The looming conflict

Monday, July 8, 2013
Kevin McCullough - Guest Columnist

Kevin McCullough"Pride" participants and sexual activists wish people of faith to be silenced. The intolerance with which they insist upon runs directly contrary to the tolerance which they constantly say they are in need of. Now enters ENDA, perhaps making the legal and cultural confrontation even more likely.

There is a clear and coming showdown that will determine the soul of the republic. Not in fiscal or physical stature per se, but definitively in the arena of what has held America as unique for most of her history.

With the erosion of cultural norms to no longer truly recognize the difference between the moral and the immoral, the idea that such differences even matter cause college professors to laugh, and elementary teachers to ask your children "special" questions about the "teachings" of your family's faith.

Perhaps nowhere is this erosion more prevalent than the fact that grotesquely offensive public behavior is tolerated and encouraged to be on display under events labeled as "PRIDE." (Anyone caught objecting to the nudity, public sex, and debauchery is immediately labeled hateful.)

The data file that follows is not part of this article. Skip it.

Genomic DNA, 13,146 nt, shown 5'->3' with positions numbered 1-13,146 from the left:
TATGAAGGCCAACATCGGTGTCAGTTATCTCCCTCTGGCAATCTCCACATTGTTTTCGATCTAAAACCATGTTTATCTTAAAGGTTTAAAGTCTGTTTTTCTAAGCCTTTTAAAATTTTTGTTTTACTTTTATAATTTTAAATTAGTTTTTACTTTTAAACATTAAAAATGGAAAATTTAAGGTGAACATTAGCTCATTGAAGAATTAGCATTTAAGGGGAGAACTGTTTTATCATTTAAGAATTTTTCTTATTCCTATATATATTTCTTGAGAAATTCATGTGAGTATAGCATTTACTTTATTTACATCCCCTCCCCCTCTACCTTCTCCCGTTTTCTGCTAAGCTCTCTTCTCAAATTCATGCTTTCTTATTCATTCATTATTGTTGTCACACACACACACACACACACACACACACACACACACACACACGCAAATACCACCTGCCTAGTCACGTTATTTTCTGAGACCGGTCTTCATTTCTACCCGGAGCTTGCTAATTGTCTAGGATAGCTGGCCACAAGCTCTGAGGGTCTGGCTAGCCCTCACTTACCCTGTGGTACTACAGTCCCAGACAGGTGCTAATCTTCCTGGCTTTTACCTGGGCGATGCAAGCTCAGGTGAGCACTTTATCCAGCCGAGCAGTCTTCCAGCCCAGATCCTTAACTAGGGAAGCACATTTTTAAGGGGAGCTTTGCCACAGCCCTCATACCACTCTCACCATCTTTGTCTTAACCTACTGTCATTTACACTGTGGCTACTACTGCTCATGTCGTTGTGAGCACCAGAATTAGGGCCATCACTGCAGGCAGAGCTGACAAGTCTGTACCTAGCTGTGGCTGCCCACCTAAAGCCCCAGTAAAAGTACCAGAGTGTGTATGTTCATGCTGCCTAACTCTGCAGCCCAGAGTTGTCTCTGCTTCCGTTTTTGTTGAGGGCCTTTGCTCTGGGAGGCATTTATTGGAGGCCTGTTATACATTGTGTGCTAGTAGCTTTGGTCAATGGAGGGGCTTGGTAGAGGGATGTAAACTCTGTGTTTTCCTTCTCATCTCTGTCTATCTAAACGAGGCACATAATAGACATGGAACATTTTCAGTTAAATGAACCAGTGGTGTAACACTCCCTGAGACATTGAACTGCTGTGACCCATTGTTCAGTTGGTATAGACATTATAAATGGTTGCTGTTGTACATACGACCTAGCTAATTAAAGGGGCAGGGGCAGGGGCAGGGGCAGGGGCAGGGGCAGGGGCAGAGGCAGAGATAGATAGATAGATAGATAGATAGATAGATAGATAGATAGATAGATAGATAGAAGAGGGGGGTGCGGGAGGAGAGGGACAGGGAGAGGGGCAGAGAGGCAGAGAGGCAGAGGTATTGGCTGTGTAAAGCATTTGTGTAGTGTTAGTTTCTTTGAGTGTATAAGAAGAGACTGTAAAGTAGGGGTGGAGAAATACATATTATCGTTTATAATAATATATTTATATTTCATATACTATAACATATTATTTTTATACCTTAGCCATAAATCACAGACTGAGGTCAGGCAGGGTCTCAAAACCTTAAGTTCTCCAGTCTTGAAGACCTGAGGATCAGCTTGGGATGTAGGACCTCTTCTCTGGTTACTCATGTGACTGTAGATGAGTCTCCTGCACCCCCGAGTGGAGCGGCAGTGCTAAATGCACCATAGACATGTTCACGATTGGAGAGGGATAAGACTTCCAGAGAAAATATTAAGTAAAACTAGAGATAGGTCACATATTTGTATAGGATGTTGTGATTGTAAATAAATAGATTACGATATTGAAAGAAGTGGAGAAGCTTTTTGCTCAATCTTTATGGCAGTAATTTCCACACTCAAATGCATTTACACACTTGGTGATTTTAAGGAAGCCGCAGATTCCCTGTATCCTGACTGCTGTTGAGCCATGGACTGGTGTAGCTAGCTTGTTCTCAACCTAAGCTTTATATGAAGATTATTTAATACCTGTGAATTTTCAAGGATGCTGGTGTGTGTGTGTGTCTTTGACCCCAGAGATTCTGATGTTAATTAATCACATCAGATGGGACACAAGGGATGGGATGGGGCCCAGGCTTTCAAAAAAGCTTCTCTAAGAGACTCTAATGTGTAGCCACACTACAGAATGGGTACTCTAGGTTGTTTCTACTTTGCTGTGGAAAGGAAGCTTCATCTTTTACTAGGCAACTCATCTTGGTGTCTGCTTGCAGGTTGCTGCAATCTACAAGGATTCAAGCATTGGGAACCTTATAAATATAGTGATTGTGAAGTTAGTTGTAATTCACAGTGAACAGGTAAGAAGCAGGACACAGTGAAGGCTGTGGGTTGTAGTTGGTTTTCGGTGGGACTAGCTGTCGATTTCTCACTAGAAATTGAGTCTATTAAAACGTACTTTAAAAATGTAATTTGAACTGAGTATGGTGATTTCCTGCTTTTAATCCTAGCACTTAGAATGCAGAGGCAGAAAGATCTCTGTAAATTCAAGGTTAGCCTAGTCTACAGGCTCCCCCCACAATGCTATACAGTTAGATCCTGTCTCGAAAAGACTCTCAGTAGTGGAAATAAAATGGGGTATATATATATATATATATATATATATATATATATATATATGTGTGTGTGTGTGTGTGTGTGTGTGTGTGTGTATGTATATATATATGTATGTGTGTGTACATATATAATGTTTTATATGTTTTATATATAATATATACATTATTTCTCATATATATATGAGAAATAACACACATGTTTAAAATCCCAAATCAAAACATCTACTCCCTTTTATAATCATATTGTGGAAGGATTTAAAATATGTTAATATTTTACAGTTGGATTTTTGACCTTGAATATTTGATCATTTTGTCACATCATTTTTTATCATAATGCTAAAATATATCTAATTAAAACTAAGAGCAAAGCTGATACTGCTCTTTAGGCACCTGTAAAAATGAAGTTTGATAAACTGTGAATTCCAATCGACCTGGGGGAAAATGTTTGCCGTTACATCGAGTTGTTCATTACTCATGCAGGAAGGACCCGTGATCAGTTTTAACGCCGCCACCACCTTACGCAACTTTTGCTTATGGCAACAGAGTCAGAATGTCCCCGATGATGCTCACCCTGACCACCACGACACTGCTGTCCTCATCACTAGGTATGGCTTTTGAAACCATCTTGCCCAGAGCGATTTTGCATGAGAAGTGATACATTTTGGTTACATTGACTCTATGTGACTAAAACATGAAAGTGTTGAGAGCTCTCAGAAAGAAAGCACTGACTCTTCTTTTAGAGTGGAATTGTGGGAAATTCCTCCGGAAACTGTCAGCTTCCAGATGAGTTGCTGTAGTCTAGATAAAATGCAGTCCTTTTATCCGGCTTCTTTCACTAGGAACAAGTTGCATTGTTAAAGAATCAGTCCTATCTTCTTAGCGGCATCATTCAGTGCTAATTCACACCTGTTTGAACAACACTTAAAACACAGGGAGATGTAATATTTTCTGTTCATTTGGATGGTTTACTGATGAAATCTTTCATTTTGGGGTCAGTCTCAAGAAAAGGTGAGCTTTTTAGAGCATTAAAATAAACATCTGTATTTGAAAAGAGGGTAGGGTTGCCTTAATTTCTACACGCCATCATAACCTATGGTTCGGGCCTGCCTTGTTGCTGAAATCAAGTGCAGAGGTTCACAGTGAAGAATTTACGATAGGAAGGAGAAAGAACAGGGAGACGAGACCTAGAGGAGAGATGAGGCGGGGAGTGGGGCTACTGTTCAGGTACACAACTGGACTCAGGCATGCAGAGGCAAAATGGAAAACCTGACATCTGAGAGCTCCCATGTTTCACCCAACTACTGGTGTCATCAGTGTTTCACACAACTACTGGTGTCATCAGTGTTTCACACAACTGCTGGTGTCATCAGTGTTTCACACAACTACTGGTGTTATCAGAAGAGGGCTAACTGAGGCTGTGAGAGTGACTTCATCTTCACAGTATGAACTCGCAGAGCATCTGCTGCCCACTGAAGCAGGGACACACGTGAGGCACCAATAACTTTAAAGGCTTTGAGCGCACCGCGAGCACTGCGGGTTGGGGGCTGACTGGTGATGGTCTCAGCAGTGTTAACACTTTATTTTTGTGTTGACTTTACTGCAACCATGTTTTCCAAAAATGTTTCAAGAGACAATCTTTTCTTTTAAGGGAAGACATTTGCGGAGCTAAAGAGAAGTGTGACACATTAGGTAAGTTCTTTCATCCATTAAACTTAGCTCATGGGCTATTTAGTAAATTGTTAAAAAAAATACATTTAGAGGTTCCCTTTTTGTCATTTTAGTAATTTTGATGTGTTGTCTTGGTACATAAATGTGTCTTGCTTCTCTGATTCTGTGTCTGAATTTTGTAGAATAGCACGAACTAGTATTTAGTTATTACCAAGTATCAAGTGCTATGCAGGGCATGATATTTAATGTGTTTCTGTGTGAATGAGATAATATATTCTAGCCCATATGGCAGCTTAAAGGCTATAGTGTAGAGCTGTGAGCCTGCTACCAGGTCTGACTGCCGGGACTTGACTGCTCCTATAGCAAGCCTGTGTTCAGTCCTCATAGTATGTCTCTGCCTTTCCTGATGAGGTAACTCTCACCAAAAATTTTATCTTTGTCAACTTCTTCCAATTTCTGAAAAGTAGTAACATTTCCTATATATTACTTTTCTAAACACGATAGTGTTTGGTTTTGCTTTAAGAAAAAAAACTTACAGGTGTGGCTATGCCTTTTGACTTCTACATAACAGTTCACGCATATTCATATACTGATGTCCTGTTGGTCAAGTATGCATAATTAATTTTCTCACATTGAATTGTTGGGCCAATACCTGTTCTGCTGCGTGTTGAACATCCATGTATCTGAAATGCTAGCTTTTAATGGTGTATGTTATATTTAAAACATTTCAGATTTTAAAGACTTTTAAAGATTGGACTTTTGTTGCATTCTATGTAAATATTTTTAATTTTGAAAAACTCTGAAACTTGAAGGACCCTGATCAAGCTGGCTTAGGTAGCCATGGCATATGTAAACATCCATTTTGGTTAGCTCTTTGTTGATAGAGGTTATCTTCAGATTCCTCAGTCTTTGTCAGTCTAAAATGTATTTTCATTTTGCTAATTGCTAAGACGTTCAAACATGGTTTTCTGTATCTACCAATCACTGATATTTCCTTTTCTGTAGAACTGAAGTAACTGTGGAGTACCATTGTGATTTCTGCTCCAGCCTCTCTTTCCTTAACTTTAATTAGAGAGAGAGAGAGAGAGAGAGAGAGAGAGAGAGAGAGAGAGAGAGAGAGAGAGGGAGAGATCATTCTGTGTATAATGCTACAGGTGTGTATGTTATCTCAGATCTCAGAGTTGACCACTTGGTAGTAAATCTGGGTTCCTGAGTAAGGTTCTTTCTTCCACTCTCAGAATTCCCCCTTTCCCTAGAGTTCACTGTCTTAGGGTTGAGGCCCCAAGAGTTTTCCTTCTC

This past week at a "pride" event in Seattle, participants in the events openly assaulted those they perceived to be opposing them on religious grounds. In the Seattle event -- which is particularly relevant because it took place under American laws -- two 20-something young men, one holding a banner that had not a single word referring to "Pride" or "homosexuality" but did utilize the words "Jesus" and the most offensive of all "repent" -- were savagely attacked by those attending the "festivities."

In a similarly recent event in Toronto, a mob swarmed similar youth displaying a similar message. In April a group who labeled themselves "Angry Queers" attacked Mars Hill Church in Portland battering windows with baseball-sized rocks, destroying nine of them. And of course last year, an admitted activist intended to shoot and kill dozens at the offices of a Washington think-tank that advocates primarily on behalf of American families. His intended calling card was to leave a Chic-fil-A sandwich on the body of each of his victims.

What is clear through this litany of activist-oriented violence against people of faith is the intention.

Pride participants and sexual activists wish people of faith to be silenced. The intolerance with which they insist upon runs directly contrary to the tolerance which they constantly say they are in need of.

But the principles will likely be coming to an even more defined confrontation legally and culturally soon. As activists have declared that the Employment Non-Discrimination Act of 2013 must be passed and made law, they are also simultaneously begging President Obama to act by executive fiat and to not wait for the legislative process.

In a piece authored recently by Liz Abzug and Heather Cronk, they openly suggest that the president create a law that would prevent employers from being able to hire someone based on their personal view of morality -- specifically declining anyone a job merely because they engage in homosexual sexual behavior.